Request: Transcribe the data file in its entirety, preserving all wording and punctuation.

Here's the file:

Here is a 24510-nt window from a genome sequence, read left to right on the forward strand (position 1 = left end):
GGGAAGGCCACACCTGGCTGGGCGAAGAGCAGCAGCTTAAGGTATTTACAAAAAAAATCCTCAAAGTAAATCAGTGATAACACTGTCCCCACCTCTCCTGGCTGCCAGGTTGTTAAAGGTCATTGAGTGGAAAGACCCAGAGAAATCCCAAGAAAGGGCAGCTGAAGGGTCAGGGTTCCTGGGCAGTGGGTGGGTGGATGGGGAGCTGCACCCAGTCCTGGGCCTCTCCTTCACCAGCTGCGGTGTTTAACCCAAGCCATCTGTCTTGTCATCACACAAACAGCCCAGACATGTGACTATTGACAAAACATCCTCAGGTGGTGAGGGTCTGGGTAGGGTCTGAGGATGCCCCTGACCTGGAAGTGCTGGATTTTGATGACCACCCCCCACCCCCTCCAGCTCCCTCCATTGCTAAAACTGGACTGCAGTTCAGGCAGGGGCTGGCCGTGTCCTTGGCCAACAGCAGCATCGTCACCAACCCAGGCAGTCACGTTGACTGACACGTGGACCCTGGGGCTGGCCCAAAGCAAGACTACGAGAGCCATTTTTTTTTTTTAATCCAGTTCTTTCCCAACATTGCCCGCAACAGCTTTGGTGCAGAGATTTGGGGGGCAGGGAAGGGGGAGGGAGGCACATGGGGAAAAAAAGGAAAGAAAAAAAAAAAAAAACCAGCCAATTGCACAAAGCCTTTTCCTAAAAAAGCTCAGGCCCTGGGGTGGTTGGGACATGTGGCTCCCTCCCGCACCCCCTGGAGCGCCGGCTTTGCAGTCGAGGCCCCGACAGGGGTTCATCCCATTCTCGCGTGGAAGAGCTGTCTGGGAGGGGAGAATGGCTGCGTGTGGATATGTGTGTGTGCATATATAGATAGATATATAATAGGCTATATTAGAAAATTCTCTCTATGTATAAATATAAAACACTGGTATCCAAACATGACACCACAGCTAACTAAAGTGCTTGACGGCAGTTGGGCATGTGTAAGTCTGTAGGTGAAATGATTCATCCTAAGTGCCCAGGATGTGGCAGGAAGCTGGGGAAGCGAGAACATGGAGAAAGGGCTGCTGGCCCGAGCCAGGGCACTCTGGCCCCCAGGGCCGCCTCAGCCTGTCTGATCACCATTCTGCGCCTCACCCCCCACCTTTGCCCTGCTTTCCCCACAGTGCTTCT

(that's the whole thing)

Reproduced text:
Here is a 24510-nt window from a genome sequence, read left to right on the forward strand (position 1 = left end):
GGGAAGGCCACACCTGGCTGGGCGAAGAGCAGCAGCTTAAGGTATTTACAAAAAAAATCCTCAAAGTAAATCAGTGATAACACTGTCCCCACCTCTCCTGGCTGCCAGGTTGTTAAAGGTCATTGAGTGGAAAGACCCAGAGAAATCCCAAGAAAGGGCAGCTGAAGGGTCAGGGTTCCTGGGCAGTGGGTGGGTGGATGGGGAGCTGCACCCAGTCCTGGGCCTCTCCTTCACCAGCTGCGGTGTTTAACCCAAGCCATCTGTCTTGTCATCACACAAACAGCCCAGACATGTGACTATTGACAAAACATCCTCAGGTGGTGAGGGTCTGGGTAGGGTCTGAGGATGCCCCTGACCTGGAAGTGCTGGATTTTGATGACCACCCCCCACCCCCTCCAGCTCCCTCCATTGCTAAAACTGGACTGCAGTTCAGGCAGGGGCTGGCCGTGTCCTTGGCCAACAGCAGCATCGTCACCAACCCAGGCAGTCACGTTGACTGACACGTGGACCCTGGGGCTGGCCCAAAGCAAGACTACGAGAGCCATTTTTTTTTTTTAATCCAGTTCTTTCCCAACATTGCCCGCAACAGCTTTGGTGCAGAGATTTGGGGGGCAGGGAAGGGGGAGGGAGGCACATGGGGAAAAAAAGGAAAGAAAAAAAAAAAAAAACCAGCCAATTGCACAAAGCCTTTTCCTAAAAAAGCTCAGGCCCTGGGGTGGTTGGGACATGTGGCTCCCTCCCGCACCCCCTGGAGCGCCGGCTTTGCAGTCGAGGCCCCGACAGGGGTTCATCCCATTCTCGCGTGGAAGAGCTGTCTGGGAGGGGAGAATGGCTGCGTGTGGATATGTGTGTGTGCATATATAGATAGATATATAATAGGCTATATTAGAAAATTCTCTCTATGTATAAATATAAAACACTGGTATCCAAACATGACACCACAGCTAACTAAAGTGCTTGACGGCAGTTGGGCATGTGTAAGTCTGTAGGTGAAATGATTCATCCTAAGTGCCCAGGATGTGGCAGGAAGCTGGGGAAGCGAGAACATGGAGAAAGGGCTGCTGGCCCGAGCCAGGGCACTCTGGCCCCCAGGGCCGCCTCAGCCTGTCTGATCACCATTCTGCGCCTCACCCCCCACCTTTGCCCTGCTTTCCCCACAGTGCTTCT